Today, all organizations that are initiating project put great emphasis on sustainability.
- 5. simplicity à transparency
Vincent tells us again and again that the poor are attracted to those who speak and live simply, who are transparent in what they say and do. This is also one of the fundamental aspects of successful systemic change projects: their leaders have developed the ability to listen to the poor, to speak with them simply and transparently, and to involve them in the project at every stage, from the initial discernment of needs, to planning the project, to carrying it out, and to evaluating and adjusting it in an ongoing way.
Today, transparency in formulating budgets, in using our resources and in reporting to others, including the poor themselves, about how those resources are being used is one of the key themes of Systemic Change.
- 6. petites écoles à education and job-training
Vincent and Louise de Marillac were deeply committed to the education and formation of poor young people, especially so that they might have the skills to work. For that reason, with Vincent’s support, Louise founded the “petites écoles” and made the instruction of poor young people one of the principal works of the first Daughters of Charity. So, right from the beginning, schools have been a part of the charism of the Vincentian Family. Louise taught in these schools herself. She insisted that the instruction given should be clear and practical.
Today, the schools of the Vincentian Family have over a million members. Beyond the schools, the Vincentian Marian Youth groups offer formation to more than 120,000 young people.
Education and job-training are extremely important in bringing about systemic change. In Populorum Progressio, Pope Paul VI wrote: “Lack of education is as serious as lack of food; the illiterate person is a starved spirit.”
St. Vincent and St. Louise were concerned not only about the education of the poor, but also about the education and formation of the servants of the poor; that is, of us, the members of the groups they founded or inspired. The formation of leaders is crucial in systemic change projects.
- 7. collaboration among all strata of society à networking
Vincent knew how to network. He brought together rich and poor, young and old, clergy and lay, men and women. He had the ability to recognize and call forth people’s gifts. He saw that collaboration was the key to success in serving the poor. So, he forged bonds, built bridges, and fostered unity among very diverse groups of people. He knew how to draw these people into his captivating vision of life. On his one side was Anne, the Queen of France, a woman of broad culture and also of political intrigue; on his other side was Marguerite Naseau, a peasant girl who did not know how to read or write. He drew together women and men of every rank in society, by sharing his vision with them and getting them excited about it. He was a wonderful networker.
Networking and collaboration are crucial in successful systemic change projects, not just within the Vincentian Family, but also with other religious and civic groups, with foundations and with governments on various levels.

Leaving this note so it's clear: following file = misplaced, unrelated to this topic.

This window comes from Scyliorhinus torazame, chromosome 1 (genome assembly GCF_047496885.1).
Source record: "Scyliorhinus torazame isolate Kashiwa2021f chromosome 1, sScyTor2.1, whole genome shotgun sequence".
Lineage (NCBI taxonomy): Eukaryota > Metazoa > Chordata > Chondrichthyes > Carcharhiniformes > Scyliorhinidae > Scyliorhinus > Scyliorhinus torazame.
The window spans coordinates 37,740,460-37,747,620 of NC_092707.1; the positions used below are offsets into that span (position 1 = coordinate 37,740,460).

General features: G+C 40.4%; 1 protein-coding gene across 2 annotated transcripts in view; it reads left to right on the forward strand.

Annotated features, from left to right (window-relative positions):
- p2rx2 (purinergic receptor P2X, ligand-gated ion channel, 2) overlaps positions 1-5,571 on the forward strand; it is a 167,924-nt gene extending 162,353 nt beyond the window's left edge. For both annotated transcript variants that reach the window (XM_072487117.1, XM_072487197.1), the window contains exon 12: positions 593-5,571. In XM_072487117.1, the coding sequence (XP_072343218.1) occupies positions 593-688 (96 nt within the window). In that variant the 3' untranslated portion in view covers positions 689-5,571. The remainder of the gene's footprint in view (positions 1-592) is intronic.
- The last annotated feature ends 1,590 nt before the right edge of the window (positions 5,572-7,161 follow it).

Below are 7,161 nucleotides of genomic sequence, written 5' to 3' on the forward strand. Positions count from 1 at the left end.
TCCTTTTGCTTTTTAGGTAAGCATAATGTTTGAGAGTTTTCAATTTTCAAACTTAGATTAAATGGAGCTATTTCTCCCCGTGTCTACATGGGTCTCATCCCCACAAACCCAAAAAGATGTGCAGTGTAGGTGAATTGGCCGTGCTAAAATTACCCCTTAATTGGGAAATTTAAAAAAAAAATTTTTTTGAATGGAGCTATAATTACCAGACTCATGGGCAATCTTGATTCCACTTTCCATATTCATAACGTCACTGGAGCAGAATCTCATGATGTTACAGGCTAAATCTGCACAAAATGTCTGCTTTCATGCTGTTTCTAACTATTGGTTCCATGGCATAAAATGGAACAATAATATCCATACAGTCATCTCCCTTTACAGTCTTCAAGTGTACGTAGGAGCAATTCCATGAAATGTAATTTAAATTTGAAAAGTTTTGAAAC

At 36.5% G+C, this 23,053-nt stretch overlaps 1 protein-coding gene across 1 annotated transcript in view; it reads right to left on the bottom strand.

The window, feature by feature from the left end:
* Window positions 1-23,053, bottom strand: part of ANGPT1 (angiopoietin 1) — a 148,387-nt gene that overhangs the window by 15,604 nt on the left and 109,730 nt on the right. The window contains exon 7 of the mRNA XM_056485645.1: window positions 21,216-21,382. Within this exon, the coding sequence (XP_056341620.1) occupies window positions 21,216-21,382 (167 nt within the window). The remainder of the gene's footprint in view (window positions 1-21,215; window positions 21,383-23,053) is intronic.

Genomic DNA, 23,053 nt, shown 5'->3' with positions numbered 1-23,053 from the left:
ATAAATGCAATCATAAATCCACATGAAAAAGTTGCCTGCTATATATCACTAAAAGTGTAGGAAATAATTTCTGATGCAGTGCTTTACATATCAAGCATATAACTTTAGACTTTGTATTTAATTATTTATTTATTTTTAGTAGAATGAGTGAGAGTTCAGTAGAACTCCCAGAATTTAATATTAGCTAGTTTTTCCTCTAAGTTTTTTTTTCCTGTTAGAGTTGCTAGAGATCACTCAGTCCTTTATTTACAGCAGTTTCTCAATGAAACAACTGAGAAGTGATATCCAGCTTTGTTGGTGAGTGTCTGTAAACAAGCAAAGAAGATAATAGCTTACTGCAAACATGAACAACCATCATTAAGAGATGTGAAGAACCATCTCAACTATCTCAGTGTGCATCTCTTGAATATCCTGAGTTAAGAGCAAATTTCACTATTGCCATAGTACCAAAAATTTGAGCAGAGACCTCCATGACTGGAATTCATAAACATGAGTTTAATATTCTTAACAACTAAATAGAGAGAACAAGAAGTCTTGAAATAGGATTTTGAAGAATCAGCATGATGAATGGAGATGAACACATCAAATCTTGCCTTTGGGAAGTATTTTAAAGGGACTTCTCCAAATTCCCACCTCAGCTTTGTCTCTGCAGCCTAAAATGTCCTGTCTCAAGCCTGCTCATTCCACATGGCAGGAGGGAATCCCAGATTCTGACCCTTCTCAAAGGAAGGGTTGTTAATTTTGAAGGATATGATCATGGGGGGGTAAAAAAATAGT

- 8. his role at court àadvocacy
While Vincent is best known for his practical works of charity, he also served as an advocate for the poor before the highest authorities, at times at considerable risk to himself. On several occasions he intervened personally to try to bring about peace, when war was wrecking the lives of the poor. He went right to the top.
One of Vincent’s biographers relates a striking episode, which he takes from an account written by Vincent’s secretary. In 1649, during the civil war, Vincent left Paris quietly, crossed battle lines and (at almost 70 years of age) forded a flooded river on horseback to see the queen and to beg her to dismiss Mazarin, whom he regarded as responsible for the war. He also spoke directly to Mazarin himself. But his pleas went unheeded. Vincent attempted to speak with leaders on both sides and at times felt that a settlement was near, but ambitions and intrigues thwarted his efforts. His attempts at peacemaking earned him the enmity of Mazarin, who, in his secret diary, records him as an enemy. By the time peace finally came, Vincent had been removed from the Council of Conscience.
All those involved in systemic change projects today emphasize the importance of advocacy and need to build a shared vision with diverse stakeholders: poor communities, interested individuals, donors, churches, governments, the private sector, unions, the media, international organizations and networks, etc.
Those are eight seeds of systemic change in the life and works of St. Vincent.
I encourage you today to reflect on these eight seeds, which are fundamental in a systemic-change mentality. Seeds are small. They develop only gradually. Like seeds, creative beginnings are recognized only later when they have grown into full-scale creative works. A seed is beautiful not when it is thrown into the ground, but when it blooms as a flowering tree. So too, a germinal systemic change project, like a seed, will bear fruit only if it is nurtured, watered and tended patiently. In fact, all the members of the Commission for Promoting Systemic Change who have been engaged in successful systemic-change works say: “Start small. Move forward patiently step by step.” So I urge you to encourage the confreres of your provinces: sow many seeds. As you work with them, let your ears be open, as were the ears of St. Vincent and St. Louise, to new, creative ideas. Urge the confreres to support new initiatives begun by others. In these challenging times, encourage creativity, and be courageous and persistent in putting creative ideas into practice. Examine with the confreres of your province the plight of the poor in its concrete context, but examine it as a whole field, a system. Then, seek, with the confreres and with the poor, to plant seeds that will transform the entire field and make it blossom anew.
… How can we promote a systemic change mentality among our members?